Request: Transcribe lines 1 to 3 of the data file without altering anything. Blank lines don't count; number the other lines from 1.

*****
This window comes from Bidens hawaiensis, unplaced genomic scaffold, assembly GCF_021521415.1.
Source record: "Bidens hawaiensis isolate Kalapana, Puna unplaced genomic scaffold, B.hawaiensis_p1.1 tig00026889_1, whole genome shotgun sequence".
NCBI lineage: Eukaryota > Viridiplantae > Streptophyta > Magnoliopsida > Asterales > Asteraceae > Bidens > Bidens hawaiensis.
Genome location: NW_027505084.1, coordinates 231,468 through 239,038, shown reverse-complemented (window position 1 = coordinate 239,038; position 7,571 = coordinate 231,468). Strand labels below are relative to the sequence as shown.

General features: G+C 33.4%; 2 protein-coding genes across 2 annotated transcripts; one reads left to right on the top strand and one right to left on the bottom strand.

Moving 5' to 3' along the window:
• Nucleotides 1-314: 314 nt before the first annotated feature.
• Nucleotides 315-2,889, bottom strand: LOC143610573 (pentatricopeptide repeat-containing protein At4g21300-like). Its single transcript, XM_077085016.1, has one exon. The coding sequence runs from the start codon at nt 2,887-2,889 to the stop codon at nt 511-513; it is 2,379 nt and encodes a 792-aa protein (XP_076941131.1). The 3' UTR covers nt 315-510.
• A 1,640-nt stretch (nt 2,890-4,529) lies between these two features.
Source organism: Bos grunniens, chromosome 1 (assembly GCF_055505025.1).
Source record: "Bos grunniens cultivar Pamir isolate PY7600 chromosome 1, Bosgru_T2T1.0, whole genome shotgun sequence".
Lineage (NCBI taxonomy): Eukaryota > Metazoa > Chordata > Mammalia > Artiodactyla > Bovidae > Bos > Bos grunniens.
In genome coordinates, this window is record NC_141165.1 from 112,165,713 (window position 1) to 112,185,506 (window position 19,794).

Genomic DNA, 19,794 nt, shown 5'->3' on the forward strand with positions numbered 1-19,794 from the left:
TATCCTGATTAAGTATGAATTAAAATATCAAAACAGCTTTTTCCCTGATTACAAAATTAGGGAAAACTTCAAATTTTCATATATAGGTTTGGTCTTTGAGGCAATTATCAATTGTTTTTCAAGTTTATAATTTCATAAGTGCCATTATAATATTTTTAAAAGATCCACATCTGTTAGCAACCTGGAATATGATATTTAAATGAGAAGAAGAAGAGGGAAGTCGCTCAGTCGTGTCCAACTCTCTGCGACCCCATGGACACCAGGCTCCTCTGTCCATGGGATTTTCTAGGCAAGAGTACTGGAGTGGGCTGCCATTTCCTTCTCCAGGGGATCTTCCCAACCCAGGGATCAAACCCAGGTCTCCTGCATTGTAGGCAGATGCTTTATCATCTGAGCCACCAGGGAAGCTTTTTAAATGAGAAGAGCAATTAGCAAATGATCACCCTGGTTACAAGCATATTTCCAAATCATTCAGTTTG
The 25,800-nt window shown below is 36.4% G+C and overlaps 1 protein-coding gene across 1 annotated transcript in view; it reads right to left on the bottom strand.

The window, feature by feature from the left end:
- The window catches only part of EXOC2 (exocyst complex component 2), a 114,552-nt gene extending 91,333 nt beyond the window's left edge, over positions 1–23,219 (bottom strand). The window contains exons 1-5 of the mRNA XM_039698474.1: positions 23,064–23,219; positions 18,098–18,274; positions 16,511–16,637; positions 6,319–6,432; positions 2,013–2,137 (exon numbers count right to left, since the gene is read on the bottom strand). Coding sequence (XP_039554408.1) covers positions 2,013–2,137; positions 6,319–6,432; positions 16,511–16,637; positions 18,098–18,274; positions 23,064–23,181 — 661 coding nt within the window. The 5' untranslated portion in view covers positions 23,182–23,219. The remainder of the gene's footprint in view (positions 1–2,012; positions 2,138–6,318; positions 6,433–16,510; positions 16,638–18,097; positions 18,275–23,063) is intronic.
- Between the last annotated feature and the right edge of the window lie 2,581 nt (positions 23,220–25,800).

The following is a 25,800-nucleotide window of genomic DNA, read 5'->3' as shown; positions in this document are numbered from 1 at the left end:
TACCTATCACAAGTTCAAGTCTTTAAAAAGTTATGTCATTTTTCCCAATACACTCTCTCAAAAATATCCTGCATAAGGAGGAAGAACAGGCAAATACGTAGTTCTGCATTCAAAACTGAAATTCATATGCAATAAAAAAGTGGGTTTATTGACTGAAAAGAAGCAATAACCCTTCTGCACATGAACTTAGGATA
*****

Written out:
This window comes from Bidens hawaiensis, unplaced genomic scaffold, assembly GCF_021521415.1.
Source record: "Bidens hawaiensis isolate Kalapana, Puna unplaced genomic scaffold, B.hawaiensis_p1.1 tig00026889_1, whole genome shotgun sequence".
NCBI lineage: Eukaryota > Viridiplantae > Streptophyta > Magnoliopsida > Asterales > Asteraceae > Bidens > Bidens hawaiensis.